Big Ten Geeks: Narrative no more

Up until Saturday, plenty of college basketball fans appreciated Bo Ryan’s coaching ability in a patronizing, half-insulting kind of way. Yes, he’s a fantastic Big Ten coach, that much is beyond dispute.

But…

This statistically-bland fact fed all sorts of terrible sports narratives. Bo Ryan can’t get to the Final Four because he doesn’t recruit enough talent. Bo Ryan can’t get to the Final Four because his slow-down style of basketball is a parlor trick exposed by elite teams. Bo Ryan can’t get to the Final Four because referees outside the Big Ten don’t fall for his sideline pleas and thus freely whistle the Badgers for physical defense.

None of these arguments held merit. For example, while the 2012 Syracuse Orange (who the Badgers lost to, by 1, in the Sweet 16) were a very good team, had Wisconsin shot its normal free-throw percentage that game (74 percent, instead of the 7-12 performance that occurred), it wouldn’t have been the Badgers’ best win on the season. Just a few weeks prior, Wisconsin beat Ohio State on the road (the Buckeyes went to the Final Four that season, a run that included beating Syracuse), and then a 27-win Indiana team in Indianapolis. If parlor tricks are exposed by Syracuse in Boston, surely they don’t hold up against a great Ohio State team in Columbus, either.

The argument that Ryan’s Badgers play a Big Ten-specific style of play also doesn’t get very far. In 2009, Wisconsin beat Duke in the non-conference; that same season the Blue Devils won the National Championship. In 2006, Wisconsin destroyed a Pitt team that ultimately won 29 games. The next year they beat a Texas team—in Austin, no less—that won 31 games before losing in the Elite 8 to Derrick Rose’s Memphis Tigers. This season, the Badgers have taken down three number-1 seeds: Florida, Virginia, and now Arizona (Wichita State rudely exited the Dance before the Badgers could take a shot at the sweep). The truth of the matter is that Wisconsin routinely beats elite teams, year-in, year-out, and plenty of them hail from outside the Big Ten.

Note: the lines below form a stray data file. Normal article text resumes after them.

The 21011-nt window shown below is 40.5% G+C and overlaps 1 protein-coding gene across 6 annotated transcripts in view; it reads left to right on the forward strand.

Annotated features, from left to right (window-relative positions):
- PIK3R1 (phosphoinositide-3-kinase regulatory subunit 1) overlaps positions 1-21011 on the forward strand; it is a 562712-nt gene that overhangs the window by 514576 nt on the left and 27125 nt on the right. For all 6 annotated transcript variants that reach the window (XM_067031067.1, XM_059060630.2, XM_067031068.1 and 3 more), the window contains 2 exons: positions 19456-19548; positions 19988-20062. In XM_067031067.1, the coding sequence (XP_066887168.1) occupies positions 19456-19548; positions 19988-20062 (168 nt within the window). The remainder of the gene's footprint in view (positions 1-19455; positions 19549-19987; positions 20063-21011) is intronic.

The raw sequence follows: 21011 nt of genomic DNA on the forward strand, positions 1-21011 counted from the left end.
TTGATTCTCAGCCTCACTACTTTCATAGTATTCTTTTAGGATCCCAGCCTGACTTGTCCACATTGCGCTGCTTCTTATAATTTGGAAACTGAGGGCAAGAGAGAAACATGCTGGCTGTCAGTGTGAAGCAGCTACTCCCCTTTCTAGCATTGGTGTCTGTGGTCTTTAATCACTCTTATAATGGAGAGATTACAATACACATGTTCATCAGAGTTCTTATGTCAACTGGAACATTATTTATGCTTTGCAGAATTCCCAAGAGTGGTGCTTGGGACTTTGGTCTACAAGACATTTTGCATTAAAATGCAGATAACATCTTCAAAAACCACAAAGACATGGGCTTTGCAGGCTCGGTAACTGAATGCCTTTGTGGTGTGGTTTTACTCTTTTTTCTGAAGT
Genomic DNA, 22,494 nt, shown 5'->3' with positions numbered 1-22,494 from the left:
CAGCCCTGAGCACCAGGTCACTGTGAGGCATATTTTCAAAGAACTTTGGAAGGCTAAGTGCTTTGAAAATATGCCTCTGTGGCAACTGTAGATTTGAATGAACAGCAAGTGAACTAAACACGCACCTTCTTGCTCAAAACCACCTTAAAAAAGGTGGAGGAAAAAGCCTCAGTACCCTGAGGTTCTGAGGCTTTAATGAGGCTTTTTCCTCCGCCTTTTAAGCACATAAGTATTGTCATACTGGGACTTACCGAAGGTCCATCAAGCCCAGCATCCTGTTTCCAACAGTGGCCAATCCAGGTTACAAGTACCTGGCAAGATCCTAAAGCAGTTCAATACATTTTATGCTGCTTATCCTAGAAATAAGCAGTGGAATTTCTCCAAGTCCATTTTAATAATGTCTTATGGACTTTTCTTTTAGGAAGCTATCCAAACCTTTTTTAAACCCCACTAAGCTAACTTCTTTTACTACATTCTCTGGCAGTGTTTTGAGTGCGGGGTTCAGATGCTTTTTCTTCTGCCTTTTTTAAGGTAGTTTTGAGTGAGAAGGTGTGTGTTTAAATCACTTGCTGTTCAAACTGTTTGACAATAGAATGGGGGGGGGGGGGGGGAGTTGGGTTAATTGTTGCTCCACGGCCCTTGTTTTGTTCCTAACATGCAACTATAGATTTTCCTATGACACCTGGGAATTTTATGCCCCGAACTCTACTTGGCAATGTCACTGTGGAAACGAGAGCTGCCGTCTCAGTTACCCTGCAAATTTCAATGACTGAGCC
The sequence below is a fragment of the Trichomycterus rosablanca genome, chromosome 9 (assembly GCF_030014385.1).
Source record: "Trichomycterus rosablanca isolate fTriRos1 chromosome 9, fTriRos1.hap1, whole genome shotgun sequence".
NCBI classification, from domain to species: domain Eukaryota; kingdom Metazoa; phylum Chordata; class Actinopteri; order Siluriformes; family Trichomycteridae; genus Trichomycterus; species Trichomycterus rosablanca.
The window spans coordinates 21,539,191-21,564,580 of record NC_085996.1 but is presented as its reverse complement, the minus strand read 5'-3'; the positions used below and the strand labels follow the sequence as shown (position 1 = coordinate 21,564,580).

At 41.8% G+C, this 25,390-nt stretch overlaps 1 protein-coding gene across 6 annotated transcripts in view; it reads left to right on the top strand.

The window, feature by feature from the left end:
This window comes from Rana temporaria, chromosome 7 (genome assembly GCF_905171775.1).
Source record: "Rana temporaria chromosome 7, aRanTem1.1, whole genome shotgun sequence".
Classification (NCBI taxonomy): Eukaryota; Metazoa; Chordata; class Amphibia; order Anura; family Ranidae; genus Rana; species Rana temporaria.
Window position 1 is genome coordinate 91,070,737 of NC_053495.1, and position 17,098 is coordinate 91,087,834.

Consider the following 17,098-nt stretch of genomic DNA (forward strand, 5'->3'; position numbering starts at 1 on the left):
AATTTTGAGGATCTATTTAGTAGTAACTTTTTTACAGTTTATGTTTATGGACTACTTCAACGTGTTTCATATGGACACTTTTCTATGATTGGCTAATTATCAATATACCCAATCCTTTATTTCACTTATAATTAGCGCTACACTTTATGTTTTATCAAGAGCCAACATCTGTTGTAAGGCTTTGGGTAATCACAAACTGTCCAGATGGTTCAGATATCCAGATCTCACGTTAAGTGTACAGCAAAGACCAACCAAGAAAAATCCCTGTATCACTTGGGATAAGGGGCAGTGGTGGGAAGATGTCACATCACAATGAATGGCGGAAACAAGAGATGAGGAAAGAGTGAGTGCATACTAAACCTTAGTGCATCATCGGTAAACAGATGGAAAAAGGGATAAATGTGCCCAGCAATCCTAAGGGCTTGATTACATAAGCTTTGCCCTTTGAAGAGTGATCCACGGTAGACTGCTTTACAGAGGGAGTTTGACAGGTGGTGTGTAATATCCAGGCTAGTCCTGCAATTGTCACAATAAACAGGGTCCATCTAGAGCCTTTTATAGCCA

These narratives always irked me not only because they were unthinking shots at a great coach, but also because the same finger pointed toward the scoreboard was always the evidence supporting them. Nevermind that Bo Ryan was actually a slight overachiever in the NCAA Tournament, he hasn’t been to the hallowed grounds of a Final Four.

Until now.

I’ll fess up for not believing in Wisconsin entering Saturday’s game. Not for any #narrative reasons, but because the Badgers were going up against an elite defense that also had the ability to punish an uncharacteristically subpar (by Ryan’s standards, anyway) Wisconsin rebounding team. And the Wildcats did, in fact, hurt the Badgers on the glass, securing 34 percent of their misses. But that merely meant they played Wisconsin to a draw on that front, as the offensive boards were plentiful on both sides.

But I didn’t count on Frank Kaminsky being this good. And that’s a genuine mea culpa, because we were probably the only guys on the planet that thought Kaminsky was better than Nik Stauskas this season. And all he did was go into the teeth of the best interior defense in the country, and score 28 points.

Who knew—it took a skinny kid from Lisle, Illinois to lift the monkey off Bo Ryan’s back.

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Bart Torvik (@totally_t_bomb) on 3/31/2014 @ 11:29am EDT Said:

Great post.

BoKnows on 3/31/2014 @ 2:08pm EDT Said:

Your network had a graphic showing coaches with the most wins without a final four. Bo was at the top with 700 plus. Problem is, over half of those victories were at the Div.III level….where he made 5 final fours, including 4 championships. This is his sixth final four.

I am not equating lower level championships with those acheived at the highest level…but if you are giving him credit for all of the wins at this level, give him credit for the trophies as well.

Maggie Guadarrama on 3/31/2014 @ 2:51pm EDT Said:

You are so right BoKnows, I’ve seen that same thing many times and my thoughts are the same as yours. The talent level at Div. III may not be the same as at the top but the games are just as hard to win, nonetheless. On Wisconsin.